8. I've been reseaching for several months and think a retired racing greyhound is right for me. I'm all set and have been matched with a dog. I go meet her tomorrow.....but the more I read about retired racers the more I'm re-thinking my decision....I picked this breed because I am a grad student, and spend a lot of time studying. I need a couch potato who's happy to chill while I study for hours and hours I've only ever owned shelties, I grew up with three and love them. This will be my first dog that I own. I live alone so I'm alone in trying to train her. I love shelties because of how much they love humans and how trainable they are. I could bring them anywhere and they were well behaved and trustworthy. I thought initially that with training and time greyhound could be left at home un-crated with cats. The more I read, the more I worry that I will wind up with a dog I have to crate every time I leave, that isn't well behaved enough for me to bring to friend's houses, etc. Possibly even a dog that doesn't particularly even like me, that's just a room mate. I read about people who have trouble with their greyhounds growling when they don't want their human to sit near them on the couch/bed. This will be the first dog and only dog I will own for the next ten years, I don't want to spend them with a dog that can't sit on the couch with me, that can't be left alone in my house free. Also, I am relatively un-experienced with training. I trained the shelties and know how to train sit/lie down/ stay....I could repeat this with my hound I think, but I assume it will be much more difficult. It took my old dogs about 10 minutes to master all of those commands. I understand greyhounds will take longer. Are they reliable, or will they only do it when there's a treat in my hand and never any other time? If she grabs a bar of chocolate I drop, and I have to dig it out of her mouth (have done it with shelties) am I going to get bit? I can't live with a dog like this, and the more I read the more I think this breed isn't "low maintenance" as it has been described, because I define low maintenance as a dog I can trust after I have trained it. Maybe I've just been reading too many bad stories on these forums.... Please don't think I am not willing to be patient and work with a dog, because I don't expect miracles and know it will take months for her to acclimate. I can wait, but I can't wait forever. There is a reason I am not adopting a puppy, because I'm not prepared for the work load associated with a dog that young. Is a retired racer going to be as difficult for me as training a 6 month old? I guess I'm just looking for some advice? Do you feel like your hound actually likes being around you, or do you just happen to also be on the couch when he/she is....
  9. Hello, This is a non grey post, so I apologise for that. I joined as we are waiting to get our greyhound Peggy. However, I thought that I would still ask on here as everyone seems very helpful We found out last night that my parents dog Barney (flat coated retriever) has kidney failure he is only 5 and such a lovely dog, we were lookign forward to him and Peggy spending lots of time together and my dad is just about to retire so it's such a shame. I was wondering if anyone has dealt with kidney failure and if they have any advice for us? He is going on a special Royal Canin Renal diet from today and has been prescibed some medications. I think it is earlyish as the main symptom was excessive drinking/urination with little colour. He doesn't seem ill at all, still full of energy and lovely as ever I think apart from this he is very healthy, which will hopefully help. It only really got noticed as he just had a small lump removed from his gum (which was benign) and they did blood tests and urine tests as he leaked urine while under anasthesia which they thought was odd at the vets. How long is life expectancy for dogs with kidney failure does anyone know? Are we looking at a month or 2 or a year? We're very sad as me and my boyfriend raised him from a puppy during our Univeristy summer vacation and we lived with them until 8 months ago, so he is very much our dog as well. It would be great even he lived for another year to enjoy his time with Peggy and my dad once he retires. Any advice will be greatly appreciated Thanks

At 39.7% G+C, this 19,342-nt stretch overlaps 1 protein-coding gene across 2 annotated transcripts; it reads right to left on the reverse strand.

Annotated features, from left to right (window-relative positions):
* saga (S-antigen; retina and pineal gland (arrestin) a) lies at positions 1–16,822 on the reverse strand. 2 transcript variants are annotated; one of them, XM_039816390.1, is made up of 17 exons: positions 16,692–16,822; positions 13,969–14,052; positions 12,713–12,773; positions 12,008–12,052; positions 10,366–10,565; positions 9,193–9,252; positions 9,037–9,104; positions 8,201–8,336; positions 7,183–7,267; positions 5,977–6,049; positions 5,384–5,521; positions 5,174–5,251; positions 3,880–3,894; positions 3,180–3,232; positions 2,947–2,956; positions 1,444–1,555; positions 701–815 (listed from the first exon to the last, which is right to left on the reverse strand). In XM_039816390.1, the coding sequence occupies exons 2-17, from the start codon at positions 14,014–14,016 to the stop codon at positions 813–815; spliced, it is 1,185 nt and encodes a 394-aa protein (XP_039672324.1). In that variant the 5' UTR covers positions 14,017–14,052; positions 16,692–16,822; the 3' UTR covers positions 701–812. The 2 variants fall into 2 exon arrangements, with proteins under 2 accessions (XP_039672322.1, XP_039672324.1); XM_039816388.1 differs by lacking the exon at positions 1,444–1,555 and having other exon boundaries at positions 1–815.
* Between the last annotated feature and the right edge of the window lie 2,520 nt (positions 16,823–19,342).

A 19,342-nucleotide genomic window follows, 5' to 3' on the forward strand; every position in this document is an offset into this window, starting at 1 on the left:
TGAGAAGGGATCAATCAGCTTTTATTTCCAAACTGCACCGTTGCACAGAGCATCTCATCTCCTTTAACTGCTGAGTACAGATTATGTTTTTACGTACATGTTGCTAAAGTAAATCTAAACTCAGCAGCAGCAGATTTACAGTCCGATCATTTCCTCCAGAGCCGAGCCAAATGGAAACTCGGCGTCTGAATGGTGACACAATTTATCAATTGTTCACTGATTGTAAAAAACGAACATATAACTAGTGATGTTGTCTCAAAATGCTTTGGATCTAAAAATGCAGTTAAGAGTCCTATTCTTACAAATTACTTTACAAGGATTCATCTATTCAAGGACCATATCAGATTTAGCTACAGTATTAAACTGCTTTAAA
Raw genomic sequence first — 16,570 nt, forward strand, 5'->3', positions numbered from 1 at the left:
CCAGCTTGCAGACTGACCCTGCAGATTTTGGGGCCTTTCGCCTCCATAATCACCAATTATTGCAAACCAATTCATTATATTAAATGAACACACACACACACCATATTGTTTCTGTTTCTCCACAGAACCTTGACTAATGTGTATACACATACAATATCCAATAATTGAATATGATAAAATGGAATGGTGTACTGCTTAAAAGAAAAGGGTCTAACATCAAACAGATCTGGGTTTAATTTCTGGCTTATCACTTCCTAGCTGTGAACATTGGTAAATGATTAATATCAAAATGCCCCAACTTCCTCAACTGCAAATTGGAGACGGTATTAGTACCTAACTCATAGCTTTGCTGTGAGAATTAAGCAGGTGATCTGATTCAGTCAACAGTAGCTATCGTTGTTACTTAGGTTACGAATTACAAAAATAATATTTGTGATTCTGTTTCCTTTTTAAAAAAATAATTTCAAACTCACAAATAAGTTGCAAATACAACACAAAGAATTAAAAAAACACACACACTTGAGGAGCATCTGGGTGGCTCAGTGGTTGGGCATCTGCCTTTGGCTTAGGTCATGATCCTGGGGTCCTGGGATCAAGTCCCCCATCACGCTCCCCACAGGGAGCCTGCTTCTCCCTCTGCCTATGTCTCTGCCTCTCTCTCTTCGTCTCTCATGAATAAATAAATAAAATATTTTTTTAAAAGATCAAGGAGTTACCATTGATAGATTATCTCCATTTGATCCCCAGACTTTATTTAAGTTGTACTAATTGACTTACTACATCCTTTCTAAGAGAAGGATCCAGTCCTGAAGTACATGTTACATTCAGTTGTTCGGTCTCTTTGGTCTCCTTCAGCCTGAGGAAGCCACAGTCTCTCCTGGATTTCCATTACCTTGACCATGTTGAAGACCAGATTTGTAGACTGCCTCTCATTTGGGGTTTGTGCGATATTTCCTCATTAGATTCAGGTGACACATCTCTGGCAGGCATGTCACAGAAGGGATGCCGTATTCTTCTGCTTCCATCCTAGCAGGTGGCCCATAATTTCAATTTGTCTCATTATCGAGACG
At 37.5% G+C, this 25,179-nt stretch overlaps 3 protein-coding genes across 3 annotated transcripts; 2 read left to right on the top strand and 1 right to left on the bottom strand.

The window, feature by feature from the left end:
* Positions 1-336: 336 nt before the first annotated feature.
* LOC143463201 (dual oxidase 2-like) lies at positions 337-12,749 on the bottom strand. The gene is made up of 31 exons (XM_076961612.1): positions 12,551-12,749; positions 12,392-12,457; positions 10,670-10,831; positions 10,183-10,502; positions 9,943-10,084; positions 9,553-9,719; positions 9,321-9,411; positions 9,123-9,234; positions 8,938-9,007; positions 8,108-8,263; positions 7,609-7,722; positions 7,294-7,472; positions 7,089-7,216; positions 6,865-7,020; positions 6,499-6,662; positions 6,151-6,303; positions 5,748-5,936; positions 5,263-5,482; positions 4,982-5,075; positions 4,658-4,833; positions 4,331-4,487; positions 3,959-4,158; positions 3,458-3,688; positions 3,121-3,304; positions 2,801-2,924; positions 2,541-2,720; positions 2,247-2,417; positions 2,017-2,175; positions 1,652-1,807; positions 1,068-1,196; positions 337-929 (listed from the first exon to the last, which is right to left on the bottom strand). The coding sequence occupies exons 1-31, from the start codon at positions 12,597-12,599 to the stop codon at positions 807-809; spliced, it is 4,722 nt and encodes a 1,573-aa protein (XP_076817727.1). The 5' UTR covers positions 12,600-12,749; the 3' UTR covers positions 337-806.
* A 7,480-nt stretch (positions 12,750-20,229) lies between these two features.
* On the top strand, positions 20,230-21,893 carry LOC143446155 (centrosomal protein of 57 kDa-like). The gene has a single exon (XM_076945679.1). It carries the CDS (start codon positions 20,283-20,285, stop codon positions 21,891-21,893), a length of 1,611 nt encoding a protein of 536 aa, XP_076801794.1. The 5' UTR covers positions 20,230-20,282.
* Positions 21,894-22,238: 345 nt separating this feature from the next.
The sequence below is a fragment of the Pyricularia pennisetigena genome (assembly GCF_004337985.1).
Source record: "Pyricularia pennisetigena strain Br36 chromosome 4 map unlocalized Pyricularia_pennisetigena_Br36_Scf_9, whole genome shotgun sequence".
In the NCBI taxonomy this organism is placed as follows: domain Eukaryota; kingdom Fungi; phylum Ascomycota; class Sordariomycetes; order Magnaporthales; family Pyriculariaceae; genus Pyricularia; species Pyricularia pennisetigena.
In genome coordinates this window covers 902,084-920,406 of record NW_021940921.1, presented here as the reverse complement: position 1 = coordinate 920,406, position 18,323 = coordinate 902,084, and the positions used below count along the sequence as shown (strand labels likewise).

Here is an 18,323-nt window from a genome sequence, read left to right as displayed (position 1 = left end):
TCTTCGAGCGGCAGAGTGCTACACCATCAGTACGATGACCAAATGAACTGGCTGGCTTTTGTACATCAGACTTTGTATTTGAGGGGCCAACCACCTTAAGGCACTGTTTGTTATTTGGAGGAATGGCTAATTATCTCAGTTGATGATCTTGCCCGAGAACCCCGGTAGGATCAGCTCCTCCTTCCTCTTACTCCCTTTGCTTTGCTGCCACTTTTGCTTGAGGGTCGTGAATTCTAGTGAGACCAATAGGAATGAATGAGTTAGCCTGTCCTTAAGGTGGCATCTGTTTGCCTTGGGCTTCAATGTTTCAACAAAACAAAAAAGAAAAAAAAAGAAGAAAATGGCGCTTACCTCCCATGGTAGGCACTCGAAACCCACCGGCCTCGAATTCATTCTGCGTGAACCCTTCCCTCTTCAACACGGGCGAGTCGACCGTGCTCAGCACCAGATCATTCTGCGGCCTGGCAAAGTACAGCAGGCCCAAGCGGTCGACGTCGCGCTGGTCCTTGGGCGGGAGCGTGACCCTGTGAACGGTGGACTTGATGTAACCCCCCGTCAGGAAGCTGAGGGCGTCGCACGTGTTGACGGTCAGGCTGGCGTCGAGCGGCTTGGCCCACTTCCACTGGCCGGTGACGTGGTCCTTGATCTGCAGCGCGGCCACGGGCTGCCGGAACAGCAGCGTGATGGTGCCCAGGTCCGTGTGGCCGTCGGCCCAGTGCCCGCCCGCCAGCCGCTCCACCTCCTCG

10. Hello all! I have just hit the two week mark with my new greyhound, and since she's moved in she's shown some signs of slight sleep aggression. She's been sleeping in bed with my boyfriend and I, and if either of us moves suddenly in the night, she might wake with a start and growl a bit. This evening, though, I've been home alone working on the computer, and she has been making sure to cuddle up next to me wherever I sit. Well, about a half hour ago we were on the couch and I got up slowly and she woke with a start and barked, snapped and growled at me. I know that punishment can make aggression of any kind worse, so I decided to let it slide since she was asleep. I just got up and moved into the other room and sat in bed to do my work. She followed me to bed, and then about fifteen minutes later, she barked, snapped, and growled seemingly out of nowhere, and didn't stop until I got out of bed. I left the room and am now sitting in the living room. She hasn't followed me. Now, like people, I know dogs have some off nights, too, but what could I do differently to avoid this? Have any of you had similar a similar issue, and, if so, what worked for you?
  11. After researching many breeds, I concluded that a greyhound seems like the perfect fit for my household. However, I've never owned one and would really like some advice and tips for bringing one home. I'll be going to pick up my new girl, a retired racer, in 5 days. Here's the only picture I managed to snag of her that wasn't too blurry whenever I went to visit: I have no other dogs. Thanks in advance!